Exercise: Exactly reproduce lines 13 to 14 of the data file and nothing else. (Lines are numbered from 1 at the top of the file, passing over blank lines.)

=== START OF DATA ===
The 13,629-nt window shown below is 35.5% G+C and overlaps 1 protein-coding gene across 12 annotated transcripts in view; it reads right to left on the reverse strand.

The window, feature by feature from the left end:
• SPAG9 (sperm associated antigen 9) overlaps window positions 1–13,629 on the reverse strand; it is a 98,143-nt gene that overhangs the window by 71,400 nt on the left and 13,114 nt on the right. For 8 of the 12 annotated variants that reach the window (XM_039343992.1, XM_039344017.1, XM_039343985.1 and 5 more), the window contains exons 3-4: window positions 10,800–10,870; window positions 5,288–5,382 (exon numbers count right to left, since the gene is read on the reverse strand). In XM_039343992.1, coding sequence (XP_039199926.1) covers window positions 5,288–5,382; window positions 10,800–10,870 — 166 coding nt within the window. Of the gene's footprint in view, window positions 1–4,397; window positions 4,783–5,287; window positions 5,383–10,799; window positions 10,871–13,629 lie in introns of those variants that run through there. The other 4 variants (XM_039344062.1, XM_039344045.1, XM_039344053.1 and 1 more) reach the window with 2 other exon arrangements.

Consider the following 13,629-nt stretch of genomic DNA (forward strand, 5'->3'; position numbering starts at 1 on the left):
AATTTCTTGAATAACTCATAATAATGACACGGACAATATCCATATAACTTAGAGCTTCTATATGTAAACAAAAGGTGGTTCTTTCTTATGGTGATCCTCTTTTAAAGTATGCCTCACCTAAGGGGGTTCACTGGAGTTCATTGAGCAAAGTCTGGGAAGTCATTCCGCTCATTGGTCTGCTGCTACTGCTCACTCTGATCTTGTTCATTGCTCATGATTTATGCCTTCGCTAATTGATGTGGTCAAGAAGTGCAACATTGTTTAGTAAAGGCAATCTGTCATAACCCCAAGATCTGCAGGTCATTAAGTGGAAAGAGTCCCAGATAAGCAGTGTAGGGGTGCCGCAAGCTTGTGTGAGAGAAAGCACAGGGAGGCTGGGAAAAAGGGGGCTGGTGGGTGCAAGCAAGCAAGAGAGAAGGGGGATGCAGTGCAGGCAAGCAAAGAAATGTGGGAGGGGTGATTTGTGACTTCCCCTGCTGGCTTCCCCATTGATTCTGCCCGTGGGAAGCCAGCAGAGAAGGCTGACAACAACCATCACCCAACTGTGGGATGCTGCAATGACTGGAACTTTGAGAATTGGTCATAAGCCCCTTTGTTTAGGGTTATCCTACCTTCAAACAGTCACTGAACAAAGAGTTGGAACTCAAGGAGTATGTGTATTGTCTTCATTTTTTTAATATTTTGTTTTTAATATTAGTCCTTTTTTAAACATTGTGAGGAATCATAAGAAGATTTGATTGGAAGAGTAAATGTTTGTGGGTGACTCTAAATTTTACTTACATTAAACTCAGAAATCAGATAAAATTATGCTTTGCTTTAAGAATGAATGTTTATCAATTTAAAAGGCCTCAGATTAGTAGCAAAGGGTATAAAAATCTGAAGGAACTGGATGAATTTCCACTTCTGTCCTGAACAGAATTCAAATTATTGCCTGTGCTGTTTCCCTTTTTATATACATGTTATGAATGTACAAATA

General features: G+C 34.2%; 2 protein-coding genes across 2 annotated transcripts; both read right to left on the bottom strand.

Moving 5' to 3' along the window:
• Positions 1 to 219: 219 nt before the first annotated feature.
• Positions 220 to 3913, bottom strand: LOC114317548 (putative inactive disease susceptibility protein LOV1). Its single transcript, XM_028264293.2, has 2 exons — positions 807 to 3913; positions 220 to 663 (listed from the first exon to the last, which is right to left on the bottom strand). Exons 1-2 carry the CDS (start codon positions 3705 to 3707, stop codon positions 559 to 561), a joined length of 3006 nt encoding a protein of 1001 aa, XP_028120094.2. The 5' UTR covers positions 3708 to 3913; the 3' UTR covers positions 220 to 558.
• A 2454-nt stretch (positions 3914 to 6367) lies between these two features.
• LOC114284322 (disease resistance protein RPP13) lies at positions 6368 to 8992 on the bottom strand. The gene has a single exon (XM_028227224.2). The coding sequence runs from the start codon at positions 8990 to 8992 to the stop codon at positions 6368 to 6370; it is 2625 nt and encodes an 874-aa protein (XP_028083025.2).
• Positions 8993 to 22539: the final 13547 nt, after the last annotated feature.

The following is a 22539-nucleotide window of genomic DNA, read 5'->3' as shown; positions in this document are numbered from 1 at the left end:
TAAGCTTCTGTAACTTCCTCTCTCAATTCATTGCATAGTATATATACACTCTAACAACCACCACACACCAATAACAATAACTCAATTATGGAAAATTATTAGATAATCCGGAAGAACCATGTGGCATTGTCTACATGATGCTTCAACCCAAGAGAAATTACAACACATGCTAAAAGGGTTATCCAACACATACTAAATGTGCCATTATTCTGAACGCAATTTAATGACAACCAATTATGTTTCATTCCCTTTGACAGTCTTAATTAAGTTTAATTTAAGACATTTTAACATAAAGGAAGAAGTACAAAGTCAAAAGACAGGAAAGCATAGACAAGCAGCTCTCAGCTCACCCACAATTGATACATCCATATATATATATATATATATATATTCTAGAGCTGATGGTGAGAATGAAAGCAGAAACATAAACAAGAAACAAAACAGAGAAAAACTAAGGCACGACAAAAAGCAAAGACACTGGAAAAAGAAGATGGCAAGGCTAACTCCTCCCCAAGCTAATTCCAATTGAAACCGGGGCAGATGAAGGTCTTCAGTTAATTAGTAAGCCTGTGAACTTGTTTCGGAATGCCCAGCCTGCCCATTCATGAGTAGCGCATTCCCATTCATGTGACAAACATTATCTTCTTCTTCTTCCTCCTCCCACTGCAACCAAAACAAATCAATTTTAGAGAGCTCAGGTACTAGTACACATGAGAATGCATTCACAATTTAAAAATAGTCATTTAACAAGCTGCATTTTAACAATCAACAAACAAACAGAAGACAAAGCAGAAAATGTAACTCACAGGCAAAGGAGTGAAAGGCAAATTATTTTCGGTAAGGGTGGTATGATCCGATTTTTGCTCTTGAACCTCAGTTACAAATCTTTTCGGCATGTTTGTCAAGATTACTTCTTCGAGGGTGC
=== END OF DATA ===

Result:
The following is a 22539-nucleotide window of genomic DNA, read 5'->3' as shown; positions in this document are numbered from 1 at the left end:
TAAGCTTCTGTAACTTCCTCTCTCAATTCATTGCATAGTATATATACACTCTAACAACCACCACACACCAATAACAATAACTCAATTATGGAAAATTATTAGATAATCCGGAAGAACCATGTGGCATTGTCTACATGATGCTTCAACCCAAGAGAAATTACAACACATGCTAAAAGGGTTATCCAACACATACTAAATGTGCCATTATTCTGAACGCAATTTAATGACAACCAATTATGTTTCATTCCCTTTGACAGTCTTAATTAAGTTTAATTTAAGACATTTTAACATAAAGGAAGAAGTACAAAGTCAAAAGACAGGAAAGCATAGACAAGCAGCTCTCAGCTCACCCACAATTGATACATCCATATATATATATATATATATATATTCTAGAGCTGATGGTGAGAATGAAAGCAGAAACATAAACAAGAAACAAAACAGAGAAAAACTAAGGCACGACAAAAAGCAAAGACACTGGAAAAAGAAGATGGCAAGGCTAACTCCTCCCCAAGCTAATTCCAATTGAAACCGGGGCAGATGAAGGTCTTCAGTTAATTAGTAAGCCTGTGAACTTGTTTCGGAATGCCCAGCCTGCCCATTCATGAGTAGCGCATTCCCATTCATGTGACAAACATTATCTTCTTCTTCTTCCTCCTCCCACTGCAACCAAAACAAATCAATTTTAGAGAGCTCAGGTACTAGTACACATGAGAATGCATTCACAATTTAAAAATAGTCATTTAACAAGCTGCATTTTAACAATCAACAAACAAACAGAAGACAAAGCAGAAAATGTAACTCACAGGCAAAGGAGTGAAAGGCAAATTATTTTCGGTAAGGGTGGTATGATCCGATTTTTGCTCTTGAACCTCAGTTACAAATCTTTTCGGCATGTTTGTCAAGATTACTTCTTCGAGGGTGC